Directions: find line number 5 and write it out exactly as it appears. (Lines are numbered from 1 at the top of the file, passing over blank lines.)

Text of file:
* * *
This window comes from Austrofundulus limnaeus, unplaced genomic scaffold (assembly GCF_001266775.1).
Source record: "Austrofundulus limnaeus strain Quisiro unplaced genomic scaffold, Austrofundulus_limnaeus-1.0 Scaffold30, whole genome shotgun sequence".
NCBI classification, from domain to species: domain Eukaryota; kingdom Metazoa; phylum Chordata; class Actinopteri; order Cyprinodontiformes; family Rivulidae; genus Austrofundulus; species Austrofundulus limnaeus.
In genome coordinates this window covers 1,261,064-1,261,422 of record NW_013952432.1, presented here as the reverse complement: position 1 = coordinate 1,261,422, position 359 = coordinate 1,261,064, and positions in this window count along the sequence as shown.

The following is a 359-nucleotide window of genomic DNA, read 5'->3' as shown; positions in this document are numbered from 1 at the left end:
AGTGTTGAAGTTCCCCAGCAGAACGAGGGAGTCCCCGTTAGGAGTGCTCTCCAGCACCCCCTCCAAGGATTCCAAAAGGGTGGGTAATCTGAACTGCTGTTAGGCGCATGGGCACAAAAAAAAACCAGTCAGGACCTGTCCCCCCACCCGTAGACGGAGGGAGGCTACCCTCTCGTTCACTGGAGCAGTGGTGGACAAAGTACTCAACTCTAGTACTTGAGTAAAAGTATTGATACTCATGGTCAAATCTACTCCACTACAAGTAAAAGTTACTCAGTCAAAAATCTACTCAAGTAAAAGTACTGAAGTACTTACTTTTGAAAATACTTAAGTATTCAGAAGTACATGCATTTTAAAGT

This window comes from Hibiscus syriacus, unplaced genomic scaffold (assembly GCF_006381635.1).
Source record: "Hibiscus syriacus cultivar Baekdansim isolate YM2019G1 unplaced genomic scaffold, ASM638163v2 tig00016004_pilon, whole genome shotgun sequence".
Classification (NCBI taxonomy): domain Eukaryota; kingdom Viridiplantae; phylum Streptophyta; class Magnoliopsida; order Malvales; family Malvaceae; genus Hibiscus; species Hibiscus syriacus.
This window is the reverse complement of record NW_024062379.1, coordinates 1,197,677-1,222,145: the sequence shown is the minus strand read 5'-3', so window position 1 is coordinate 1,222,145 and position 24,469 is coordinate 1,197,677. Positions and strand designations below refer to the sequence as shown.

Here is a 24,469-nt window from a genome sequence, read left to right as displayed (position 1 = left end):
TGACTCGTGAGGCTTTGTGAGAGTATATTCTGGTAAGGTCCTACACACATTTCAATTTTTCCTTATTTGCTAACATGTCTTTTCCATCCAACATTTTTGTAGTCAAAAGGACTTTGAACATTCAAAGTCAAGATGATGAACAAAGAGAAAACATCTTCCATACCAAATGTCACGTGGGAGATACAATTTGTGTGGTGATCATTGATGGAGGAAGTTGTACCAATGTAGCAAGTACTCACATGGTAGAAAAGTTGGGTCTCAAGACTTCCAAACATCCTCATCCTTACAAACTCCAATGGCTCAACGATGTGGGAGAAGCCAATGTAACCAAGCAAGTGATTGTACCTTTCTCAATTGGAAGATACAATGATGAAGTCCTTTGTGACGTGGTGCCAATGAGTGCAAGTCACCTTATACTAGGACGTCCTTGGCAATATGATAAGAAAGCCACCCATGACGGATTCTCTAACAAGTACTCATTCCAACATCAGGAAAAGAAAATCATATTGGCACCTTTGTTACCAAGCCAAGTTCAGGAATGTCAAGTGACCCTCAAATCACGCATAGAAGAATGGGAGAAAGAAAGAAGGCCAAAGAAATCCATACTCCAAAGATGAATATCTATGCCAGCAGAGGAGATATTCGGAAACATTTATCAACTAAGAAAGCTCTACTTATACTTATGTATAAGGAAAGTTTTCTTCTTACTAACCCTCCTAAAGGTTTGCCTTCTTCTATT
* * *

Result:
The following is a 359-nucleotide window of genomic DNA, read 5'->3' as shown; positions in this document are numbered from 1 at the left end: